Doctors removed Avery’s breathing tube in the late morning yesterday but I didn’t want to write anything for fear of jinxing it and/or getting my hopes up. She responded well, and while her need for oxygen support fluctuates, she breathes without the ventilator.
Earlier this morning one of Avery’s doctors removed her chest tube which had been draining the area around Avery’s lungs. She’s still got a small drain in her neck, but the silver lining is hey, we can see her neck now.
I got in to see Gravy at around 3 this afternoon and one of the women in the room was a therapist. She was checking on Avery’s strength and flexibility. The therapist sat Avery up for a few moments and my little PITA Girl just hunched over, wearing nothing but diapers and her resting Murray face. In fact, when I flipped through the pictures I took in selecting them for this entry, I couldn’t stop laughing because she’s only got two looks at this point: disdain or disinterest. I totally understand. If I had just come out of a three-week nap with a bunch of wires and tubes sticking out of me, I don’t think I would smile no matter how many times my fat dad (sorry, Al) prompted me to. No hard feelings, Gravy.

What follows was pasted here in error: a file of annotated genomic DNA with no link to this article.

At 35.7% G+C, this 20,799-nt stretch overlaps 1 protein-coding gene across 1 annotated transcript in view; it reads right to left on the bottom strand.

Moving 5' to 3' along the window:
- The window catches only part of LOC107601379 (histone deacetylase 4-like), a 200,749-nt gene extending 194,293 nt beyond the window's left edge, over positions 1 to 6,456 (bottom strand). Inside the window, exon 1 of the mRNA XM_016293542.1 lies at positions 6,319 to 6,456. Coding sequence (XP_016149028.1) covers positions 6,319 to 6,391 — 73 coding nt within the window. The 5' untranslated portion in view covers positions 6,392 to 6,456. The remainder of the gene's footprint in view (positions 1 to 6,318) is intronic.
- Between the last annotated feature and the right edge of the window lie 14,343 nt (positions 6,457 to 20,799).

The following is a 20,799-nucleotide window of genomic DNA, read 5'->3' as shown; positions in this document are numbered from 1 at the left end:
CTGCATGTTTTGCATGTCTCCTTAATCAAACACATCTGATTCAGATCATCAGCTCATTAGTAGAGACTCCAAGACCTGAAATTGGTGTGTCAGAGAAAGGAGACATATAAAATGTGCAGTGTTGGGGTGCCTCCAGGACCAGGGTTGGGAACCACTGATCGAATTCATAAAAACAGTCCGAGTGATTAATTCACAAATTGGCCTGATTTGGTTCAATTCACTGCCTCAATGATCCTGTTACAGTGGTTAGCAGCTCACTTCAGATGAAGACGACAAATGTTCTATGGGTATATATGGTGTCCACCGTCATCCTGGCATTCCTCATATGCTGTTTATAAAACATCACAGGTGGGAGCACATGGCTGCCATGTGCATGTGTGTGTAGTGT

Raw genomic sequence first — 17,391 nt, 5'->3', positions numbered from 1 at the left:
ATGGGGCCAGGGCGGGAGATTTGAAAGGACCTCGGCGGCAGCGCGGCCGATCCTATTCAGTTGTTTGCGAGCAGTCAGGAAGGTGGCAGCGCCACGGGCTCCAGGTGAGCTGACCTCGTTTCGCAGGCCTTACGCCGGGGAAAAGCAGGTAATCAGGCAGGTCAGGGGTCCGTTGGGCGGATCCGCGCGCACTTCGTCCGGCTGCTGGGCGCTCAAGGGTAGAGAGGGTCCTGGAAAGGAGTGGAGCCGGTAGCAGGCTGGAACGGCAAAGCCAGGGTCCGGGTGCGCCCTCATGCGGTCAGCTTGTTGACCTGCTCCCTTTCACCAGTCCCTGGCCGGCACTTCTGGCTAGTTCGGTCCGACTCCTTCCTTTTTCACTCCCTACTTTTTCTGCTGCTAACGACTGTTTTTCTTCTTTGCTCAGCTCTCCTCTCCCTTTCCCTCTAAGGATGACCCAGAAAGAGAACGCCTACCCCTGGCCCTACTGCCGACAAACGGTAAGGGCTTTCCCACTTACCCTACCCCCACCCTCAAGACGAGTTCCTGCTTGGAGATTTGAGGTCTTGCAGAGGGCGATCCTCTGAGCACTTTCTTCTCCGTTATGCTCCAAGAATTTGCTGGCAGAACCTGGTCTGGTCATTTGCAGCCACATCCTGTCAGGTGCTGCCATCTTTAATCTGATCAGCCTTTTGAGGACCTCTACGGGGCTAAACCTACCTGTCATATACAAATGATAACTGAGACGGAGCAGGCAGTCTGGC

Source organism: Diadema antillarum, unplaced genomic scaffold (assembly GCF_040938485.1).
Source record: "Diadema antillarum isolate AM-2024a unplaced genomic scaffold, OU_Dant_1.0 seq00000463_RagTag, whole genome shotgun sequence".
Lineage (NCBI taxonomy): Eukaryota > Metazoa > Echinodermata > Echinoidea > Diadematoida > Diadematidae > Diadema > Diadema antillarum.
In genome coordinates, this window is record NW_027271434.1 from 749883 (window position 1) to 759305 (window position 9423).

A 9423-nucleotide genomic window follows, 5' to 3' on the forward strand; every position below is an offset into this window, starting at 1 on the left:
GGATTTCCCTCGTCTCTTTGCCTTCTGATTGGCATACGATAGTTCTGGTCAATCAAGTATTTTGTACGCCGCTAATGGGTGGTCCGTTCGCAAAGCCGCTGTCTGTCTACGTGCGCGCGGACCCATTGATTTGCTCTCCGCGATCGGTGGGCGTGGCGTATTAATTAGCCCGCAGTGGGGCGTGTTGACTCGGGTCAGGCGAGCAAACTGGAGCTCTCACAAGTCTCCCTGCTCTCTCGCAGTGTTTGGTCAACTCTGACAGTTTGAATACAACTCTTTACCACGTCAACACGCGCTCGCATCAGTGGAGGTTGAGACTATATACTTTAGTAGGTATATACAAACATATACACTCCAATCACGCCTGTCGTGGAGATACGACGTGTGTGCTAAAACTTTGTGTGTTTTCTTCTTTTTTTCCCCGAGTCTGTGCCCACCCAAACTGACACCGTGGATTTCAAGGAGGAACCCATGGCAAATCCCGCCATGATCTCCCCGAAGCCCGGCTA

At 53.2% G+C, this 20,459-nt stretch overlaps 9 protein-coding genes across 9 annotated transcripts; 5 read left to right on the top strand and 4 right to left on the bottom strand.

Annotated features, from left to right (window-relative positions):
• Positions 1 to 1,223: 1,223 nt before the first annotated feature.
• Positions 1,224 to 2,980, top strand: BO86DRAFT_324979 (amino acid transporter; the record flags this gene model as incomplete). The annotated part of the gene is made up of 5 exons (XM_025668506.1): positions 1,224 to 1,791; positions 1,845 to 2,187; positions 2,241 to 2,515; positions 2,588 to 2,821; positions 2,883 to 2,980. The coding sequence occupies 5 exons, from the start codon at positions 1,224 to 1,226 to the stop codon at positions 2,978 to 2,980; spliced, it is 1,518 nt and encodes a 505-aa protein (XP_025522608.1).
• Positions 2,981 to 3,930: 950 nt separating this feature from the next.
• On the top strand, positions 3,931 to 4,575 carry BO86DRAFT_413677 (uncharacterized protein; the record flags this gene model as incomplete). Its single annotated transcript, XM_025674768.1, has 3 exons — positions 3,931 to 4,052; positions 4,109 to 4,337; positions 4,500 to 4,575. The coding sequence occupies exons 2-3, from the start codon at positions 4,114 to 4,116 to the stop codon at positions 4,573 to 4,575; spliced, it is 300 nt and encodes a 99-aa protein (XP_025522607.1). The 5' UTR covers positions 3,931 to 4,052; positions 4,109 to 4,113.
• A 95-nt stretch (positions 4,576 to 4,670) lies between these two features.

Lynnette and I took turns holding Avery and Madison took turns sighing loudly and saying things like “I wish I could hold Avery,” before waiting a few seconds only to sigh again. I look forward to Cole growing up into a Higa boy if for no other reason than I expect to get the most direct and simplest answers from him instead of the passive-aggressive, beat-around-the-bushy, subliminal-but-totally-obvious *ahem-ahem* tactics that took Lynnette a lifetime to master but Madison only 8 years to learn. So we let Madison hold Avery even if maybe we were apprehensive about it because there haven’t been too many wins around here recently and when there are, you’ve gotta spread the wealth.
I don’t want to get carried away. She’s got tremors and can’t really control the movement in her hands because she’s going through withdrawals. She’s going to need physical, occupational, and speech therapy. But look. It’s Avery. It’s really her.